From the kitchen comes laughter. The scraping of chair legs across the floor. Shelly shapes her fists into waves and crashes them across the light. Monster tides. Ferocious. Eating. Seething. Rising and falling, rising and falling.
They’re those kids that hang around too long in the toy store after school, the boy loitering at the matchbox cars, the girl transfixed by the doll house with actual electric lights. They’re those ones wearing stained jackets, something dark and greasy blotching the front of Shelly’s pink parka, a rip in Tommy’s dirty sleeve where the gray fiberfill spills out, looking like some live insect nest. They don’t have mittens, their hands are red, and Tommy’s raw too, because having no gloves doesn’t stop him from scooping up snow, packing it into icy balls, and pelting the storefronts.
They’re the brother and sister who, once they’ve been chased out of the toy store — You kids go on now! — bang into the Dairy Dell, causing the few customers at the counter to look up from their cups of coffee. The bells clang the door, and the waitress puts her hands on her bony hips, sharp angles of her pink uniform. Her white paper hat is slipping to one side, and even from inside the entryway they see the remains of her dark lipstick crusted in the corners of her mouth. She too wants to tell them to go on, get out; they’re those kids that don’t ever have a cent to their name, they’re not going to order a soda, and there’s no law that says the waitress has to bring them glasses of water while they pretend to decide what they’ll have from the menu. They stomp the snow from their boots and clomp across the floor tracking streaks of mud, laughing and elbowing each other to get first to the corner booth. Their eyes tear up from the warmth in the diner.
The waitress approaches their booth, slipping on the wet floor, and her face takes on a grim expression. “Not today,” she says, her hands empty.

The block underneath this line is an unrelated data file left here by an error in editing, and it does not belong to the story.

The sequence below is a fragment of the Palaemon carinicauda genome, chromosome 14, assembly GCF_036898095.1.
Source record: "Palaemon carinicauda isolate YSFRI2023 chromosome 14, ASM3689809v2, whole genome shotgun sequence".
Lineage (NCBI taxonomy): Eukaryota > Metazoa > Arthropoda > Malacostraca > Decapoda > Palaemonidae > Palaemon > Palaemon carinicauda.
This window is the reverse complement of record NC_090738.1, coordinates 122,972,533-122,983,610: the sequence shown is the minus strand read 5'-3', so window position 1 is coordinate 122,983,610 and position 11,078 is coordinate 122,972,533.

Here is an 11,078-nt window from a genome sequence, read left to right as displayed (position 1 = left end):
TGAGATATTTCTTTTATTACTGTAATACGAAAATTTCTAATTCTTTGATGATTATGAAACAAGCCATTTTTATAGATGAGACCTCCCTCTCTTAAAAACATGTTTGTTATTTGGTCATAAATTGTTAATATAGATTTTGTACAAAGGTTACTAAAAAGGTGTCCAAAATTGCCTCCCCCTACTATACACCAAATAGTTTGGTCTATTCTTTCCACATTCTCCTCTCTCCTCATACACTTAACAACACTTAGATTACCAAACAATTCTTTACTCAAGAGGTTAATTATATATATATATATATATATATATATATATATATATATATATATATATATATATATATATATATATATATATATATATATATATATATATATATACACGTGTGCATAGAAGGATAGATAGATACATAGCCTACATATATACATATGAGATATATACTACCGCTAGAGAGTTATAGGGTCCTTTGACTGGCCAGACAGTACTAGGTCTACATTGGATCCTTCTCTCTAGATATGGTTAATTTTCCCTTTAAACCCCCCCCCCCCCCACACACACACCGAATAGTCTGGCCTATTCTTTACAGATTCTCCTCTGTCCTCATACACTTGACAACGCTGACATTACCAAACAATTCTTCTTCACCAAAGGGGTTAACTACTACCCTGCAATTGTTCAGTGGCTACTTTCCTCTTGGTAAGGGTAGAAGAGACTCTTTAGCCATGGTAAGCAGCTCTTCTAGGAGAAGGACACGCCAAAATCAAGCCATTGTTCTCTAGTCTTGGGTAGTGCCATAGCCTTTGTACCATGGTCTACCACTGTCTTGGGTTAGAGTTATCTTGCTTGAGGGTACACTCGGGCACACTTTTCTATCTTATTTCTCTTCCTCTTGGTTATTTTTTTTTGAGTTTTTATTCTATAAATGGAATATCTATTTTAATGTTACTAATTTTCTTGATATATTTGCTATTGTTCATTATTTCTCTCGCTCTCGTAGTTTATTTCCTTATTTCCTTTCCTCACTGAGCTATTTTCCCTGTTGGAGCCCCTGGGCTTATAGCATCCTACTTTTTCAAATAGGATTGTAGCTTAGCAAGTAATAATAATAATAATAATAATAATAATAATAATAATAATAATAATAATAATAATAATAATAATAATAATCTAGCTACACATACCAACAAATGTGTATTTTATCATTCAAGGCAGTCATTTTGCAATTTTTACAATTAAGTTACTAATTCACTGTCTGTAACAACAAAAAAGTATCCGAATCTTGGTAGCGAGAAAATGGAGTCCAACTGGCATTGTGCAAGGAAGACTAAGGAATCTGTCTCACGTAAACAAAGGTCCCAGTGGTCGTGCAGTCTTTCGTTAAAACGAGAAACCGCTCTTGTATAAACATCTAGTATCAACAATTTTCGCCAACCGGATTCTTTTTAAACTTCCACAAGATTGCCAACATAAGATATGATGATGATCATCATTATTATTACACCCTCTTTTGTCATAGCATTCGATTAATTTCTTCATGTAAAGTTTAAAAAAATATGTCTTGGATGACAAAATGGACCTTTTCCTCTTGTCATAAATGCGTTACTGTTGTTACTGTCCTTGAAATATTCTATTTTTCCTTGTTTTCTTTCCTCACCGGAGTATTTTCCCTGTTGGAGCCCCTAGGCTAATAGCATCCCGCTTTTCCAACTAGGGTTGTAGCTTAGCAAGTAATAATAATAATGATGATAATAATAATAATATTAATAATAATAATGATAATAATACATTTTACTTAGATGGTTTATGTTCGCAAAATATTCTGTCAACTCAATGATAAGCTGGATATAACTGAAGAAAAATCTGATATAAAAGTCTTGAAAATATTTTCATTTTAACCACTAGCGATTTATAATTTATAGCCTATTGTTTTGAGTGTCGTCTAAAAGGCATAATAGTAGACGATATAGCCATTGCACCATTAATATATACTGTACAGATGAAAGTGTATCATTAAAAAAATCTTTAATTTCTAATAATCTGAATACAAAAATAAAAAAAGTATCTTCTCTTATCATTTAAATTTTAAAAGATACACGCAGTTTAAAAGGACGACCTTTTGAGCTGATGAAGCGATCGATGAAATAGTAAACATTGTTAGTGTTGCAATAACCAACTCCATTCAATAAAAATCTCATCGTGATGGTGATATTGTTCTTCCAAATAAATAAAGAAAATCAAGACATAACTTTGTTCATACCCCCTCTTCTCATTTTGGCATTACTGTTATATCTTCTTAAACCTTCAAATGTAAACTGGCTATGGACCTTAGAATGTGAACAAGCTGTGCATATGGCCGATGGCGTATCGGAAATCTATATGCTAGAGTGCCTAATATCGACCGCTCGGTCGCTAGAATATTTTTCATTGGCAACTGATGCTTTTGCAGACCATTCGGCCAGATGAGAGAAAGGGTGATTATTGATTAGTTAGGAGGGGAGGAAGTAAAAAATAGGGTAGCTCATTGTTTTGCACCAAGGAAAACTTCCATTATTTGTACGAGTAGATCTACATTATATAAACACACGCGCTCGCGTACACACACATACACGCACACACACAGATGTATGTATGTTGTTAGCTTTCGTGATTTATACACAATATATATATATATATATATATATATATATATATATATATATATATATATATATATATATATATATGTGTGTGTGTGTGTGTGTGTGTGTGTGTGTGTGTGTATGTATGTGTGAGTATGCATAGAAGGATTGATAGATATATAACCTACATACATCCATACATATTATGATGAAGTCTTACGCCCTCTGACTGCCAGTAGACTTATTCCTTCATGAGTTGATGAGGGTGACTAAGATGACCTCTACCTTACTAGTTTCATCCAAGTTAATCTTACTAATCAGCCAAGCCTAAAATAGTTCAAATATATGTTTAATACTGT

“Menus.” Tommy’s voice is a command just this shade of mean.
The waitress shakes her head, the loose paper hat dipping toward her ear. “You got no money.”
Tommy gives her a wicked grin. He puts his hand in his pocket and pulls out a green bill, smooths out the five dollars on the tabletop, and Shelly remembers that morning. She remembers entering the kitchen to find her brother pushing Mother’s purse back into its drawer next to the refrigerator; his sweaty face. Something in her stomach pinches.
Tommy says, “Bring us the cherry pie.” Shelly unrolls the fork from the paper napkin surrounding it. She presses the tines into the back of her hand, knowing without knowing, nothing will be the same again.
“If you want to make me feel good here’s how,” Tommy says. They’re in his bedroom; he’s ten years old, Shelly almost nine. On shelves in the corner the spines of his books read Fahrenheit 451, Breakfast of Champions, Nineteen Eighty-Four. That summer Shelly will read Nineteen Eighty-Four and develop a new level of anxiety that will gnaw at her until seventh grade, when boys and bras, French kisses, and the dual meaning of rubbers permeates her consciousness.
But in her brother’s bed that night she thinks, Why would I want to make you feel good?
Tommy has dedicated his life to making her feel bad.
Her brother is what she has.
Why is she in her brother’s bed? She must be asking for bad things to happen.